It’s Freedom Day, a day that reminds us that on 27 April 1994, South Africa had its first democratic elections. All South Africans were for the first time free to vote. Since then, millions of South Africans have expressed their political freedom in numerous elections at various levels of government.

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On this historical day, we should recall some of the moments that brought us here. It was also on this day that the Interim Constitution, the predecessor of our current Constitution, came into force in 1994. Although the parties to the Multi-Party Negotiating Process adopted the Interim Constitution in 1993, its operation was postponed until the day of the first democratic elections. The elected representatives then had to agree on the text of a final Constitution, to replace the Interim Constitution. They did so, on 8 May 1996. On this day, then Deputy President Thabo Mbeki greeted the Constitution with his “I am an African” speech.

In the coming weeks, South Africa will commemorate this landmark: 20 years since the adoption of the final text of our current Constitution!

To many South Africans, there will be little cause for celebration. Their lived reality reminds us that voting is not the only freedom South Africans fought for. Former United States President Franklin D. Roosevelt in his 1941 State of the Union address famously proposed four fundamental freedoms that people "everywhere in the world" ought to enjoy, namely freedom of speech, freedom of worship, freedom from want, freedom from fear. We, in South Africa, have much progress in realising our freedom of speech, for example to speak out and protest. We worship more freely than most people on this planet.

To many South Africans who do not experience “freedom from want”, these freedoms may look irrelevant. They find themselves in a context of growing inequality. Around them, they see the persistence of historical patterns of privilege, and the emergence of new political elites apparently more interested in pursuing their own interests than the public good. A 2015 StatsSA report shows that about 27 million South Africans live in “extreme poverty”, meaning that they live on R779 per month or less. The same report also shows that 37% of our people do not have the money to purchase adequate food items.

In these challenging times, we must keep in mind that there is a close link between political freedoms (such as being free to vote, to speak out and to protest) and economic freedoms. Economist Amartya Sen in his work Development as Freedom emphasised the relationship between freedom and development. He made the telling observation that large-scale famines have never happened in a democracy; and that they are likely to happen only in authoritarian systems lacking a free flow of information and transparency.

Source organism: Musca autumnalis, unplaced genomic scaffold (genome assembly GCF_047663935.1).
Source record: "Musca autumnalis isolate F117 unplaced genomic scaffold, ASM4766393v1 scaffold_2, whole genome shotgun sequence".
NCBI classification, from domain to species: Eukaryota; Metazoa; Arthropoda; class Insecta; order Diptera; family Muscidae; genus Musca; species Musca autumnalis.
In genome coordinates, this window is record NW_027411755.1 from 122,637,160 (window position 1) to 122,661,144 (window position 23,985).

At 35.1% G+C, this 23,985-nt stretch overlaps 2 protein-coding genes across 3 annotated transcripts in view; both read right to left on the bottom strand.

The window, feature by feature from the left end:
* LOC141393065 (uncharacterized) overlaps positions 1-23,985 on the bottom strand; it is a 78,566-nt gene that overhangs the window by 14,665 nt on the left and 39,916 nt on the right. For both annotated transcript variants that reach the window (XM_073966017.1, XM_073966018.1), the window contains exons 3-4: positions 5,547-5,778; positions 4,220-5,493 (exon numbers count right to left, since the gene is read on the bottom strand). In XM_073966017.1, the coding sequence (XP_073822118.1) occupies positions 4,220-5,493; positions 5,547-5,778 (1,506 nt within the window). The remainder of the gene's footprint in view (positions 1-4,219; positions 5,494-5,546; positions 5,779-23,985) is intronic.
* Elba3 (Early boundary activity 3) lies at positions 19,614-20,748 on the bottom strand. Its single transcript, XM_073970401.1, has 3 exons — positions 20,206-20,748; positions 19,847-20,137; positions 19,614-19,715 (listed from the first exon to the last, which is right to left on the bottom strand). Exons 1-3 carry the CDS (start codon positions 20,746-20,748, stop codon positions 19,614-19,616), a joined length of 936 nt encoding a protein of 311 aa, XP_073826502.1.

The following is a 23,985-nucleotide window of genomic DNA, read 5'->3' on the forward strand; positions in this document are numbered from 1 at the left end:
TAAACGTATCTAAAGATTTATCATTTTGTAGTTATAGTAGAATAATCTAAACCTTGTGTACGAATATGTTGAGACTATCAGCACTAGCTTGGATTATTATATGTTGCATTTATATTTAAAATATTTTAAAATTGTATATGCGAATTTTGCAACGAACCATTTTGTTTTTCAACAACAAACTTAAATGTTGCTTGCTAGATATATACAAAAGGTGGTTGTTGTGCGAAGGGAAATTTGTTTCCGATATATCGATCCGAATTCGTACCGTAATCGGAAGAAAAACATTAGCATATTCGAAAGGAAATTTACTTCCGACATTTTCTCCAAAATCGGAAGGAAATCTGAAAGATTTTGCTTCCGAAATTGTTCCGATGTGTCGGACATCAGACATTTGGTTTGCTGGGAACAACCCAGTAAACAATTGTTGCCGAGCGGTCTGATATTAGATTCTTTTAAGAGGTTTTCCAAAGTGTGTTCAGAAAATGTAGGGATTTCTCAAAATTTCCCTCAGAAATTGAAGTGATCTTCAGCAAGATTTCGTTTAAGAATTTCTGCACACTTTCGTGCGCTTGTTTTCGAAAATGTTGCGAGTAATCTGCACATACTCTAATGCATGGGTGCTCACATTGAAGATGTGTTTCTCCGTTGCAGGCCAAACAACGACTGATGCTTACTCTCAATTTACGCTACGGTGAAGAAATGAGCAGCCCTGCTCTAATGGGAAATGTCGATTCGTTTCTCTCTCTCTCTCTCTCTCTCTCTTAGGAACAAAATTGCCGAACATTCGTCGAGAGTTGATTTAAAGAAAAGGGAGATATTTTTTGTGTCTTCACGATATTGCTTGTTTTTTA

The Constitutional Court, the highest court in the land, recently found that President Jacob Zuma had failed to “uphold, defend and respect the Constitution as the supreme law of the land”. The President was ordered to reimburse some of the money used to make improvements to his private Nkandla homestead. As we see opposition parties, civil society and even card-carrying members of the African National Congress calling for the removal of the President, we are reminded that even if economic freedom is not a reality, and corruption is wide-spread, it is our informed exercise of the freedoms to speak, question, and insist on transparency and accountability that can curb corruption and reign in other executive excesses.

Our Constitution guarantees both sets of rights – civil and political, as well as the socio-economic rights.  We should use the freedoms we have, including the right to vote and to question, to work toward a South Africa in which everyone is also economically free.  Political freedom without economic freedom is hollow. But economic freedom without political freedom is both unlikely and potentially dangerous.  It is our persistent insistence on accountability and good governance that will create the conditions for economic freedom.



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